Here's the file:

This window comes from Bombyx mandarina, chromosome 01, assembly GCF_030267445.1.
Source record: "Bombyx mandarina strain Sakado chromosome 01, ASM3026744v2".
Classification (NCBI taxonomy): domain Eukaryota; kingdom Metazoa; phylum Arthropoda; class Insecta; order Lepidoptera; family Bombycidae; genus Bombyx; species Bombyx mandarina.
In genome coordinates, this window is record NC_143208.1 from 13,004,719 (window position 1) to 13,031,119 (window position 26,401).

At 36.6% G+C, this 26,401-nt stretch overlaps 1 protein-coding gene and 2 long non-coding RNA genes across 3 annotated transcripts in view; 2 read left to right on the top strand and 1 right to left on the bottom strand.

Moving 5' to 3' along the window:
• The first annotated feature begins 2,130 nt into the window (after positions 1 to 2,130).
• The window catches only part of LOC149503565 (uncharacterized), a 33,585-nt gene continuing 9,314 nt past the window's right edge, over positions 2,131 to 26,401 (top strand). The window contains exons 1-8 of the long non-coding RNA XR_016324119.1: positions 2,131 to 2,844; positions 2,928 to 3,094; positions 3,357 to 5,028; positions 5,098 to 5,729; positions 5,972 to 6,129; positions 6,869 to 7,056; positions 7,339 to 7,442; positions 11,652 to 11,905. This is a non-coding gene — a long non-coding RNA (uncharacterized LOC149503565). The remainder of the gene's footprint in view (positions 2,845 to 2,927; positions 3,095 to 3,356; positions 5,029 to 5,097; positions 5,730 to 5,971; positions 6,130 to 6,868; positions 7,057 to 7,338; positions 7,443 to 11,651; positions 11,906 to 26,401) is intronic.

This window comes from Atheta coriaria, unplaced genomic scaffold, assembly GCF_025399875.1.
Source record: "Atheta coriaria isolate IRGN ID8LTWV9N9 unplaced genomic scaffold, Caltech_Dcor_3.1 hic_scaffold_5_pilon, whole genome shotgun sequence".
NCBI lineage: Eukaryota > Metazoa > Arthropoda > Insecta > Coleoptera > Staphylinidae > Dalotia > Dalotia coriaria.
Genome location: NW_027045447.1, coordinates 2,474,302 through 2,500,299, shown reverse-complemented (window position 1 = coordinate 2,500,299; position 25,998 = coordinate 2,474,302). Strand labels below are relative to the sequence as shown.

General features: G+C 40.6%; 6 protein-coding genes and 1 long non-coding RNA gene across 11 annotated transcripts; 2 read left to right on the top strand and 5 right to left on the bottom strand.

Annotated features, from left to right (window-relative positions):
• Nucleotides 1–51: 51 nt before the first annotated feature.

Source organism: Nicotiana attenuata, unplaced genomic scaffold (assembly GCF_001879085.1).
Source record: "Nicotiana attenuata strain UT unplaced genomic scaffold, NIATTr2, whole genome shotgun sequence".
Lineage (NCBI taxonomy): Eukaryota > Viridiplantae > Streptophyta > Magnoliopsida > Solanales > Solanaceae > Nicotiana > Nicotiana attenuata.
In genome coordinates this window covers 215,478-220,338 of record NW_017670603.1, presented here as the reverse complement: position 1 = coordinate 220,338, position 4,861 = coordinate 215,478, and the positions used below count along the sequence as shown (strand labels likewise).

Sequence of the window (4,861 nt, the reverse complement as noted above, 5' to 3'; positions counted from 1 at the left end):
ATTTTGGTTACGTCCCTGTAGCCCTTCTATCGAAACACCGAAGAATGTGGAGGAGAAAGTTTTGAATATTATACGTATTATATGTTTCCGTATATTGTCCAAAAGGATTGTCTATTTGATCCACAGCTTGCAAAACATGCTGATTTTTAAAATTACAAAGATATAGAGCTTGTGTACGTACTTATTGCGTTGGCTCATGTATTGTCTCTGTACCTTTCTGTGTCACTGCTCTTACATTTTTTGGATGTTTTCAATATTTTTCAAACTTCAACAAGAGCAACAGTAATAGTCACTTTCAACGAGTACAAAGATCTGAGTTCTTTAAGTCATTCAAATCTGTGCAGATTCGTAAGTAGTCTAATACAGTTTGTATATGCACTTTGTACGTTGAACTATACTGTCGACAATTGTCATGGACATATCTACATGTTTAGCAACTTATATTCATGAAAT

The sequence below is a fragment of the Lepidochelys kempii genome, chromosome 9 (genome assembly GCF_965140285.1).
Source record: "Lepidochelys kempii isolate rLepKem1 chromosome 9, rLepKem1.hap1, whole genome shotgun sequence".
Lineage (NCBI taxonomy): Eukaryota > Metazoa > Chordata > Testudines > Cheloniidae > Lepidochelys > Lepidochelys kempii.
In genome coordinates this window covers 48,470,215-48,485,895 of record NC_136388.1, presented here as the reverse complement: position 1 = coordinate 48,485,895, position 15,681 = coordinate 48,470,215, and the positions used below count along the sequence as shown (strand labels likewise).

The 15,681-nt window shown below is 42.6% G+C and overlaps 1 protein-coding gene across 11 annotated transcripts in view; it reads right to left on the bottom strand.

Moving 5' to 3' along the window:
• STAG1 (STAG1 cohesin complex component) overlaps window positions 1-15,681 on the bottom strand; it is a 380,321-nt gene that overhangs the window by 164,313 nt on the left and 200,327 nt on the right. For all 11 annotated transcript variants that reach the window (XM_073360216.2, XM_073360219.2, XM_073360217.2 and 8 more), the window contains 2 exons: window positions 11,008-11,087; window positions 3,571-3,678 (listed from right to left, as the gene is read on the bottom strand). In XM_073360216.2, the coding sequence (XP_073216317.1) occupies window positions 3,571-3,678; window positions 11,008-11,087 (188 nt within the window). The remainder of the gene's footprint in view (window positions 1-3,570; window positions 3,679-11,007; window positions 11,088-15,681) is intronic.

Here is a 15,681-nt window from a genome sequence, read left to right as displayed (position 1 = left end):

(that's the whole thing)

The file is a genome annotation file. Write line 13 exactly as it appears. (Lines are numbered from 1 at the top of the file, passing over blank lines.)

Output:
General features: G+C 40.6%; 6 protein-coding genes and 1 long non-coding RNA gene across 11 annotated transcripts; 2 read left to right on the top strand and 5 right to left on the bottom strand.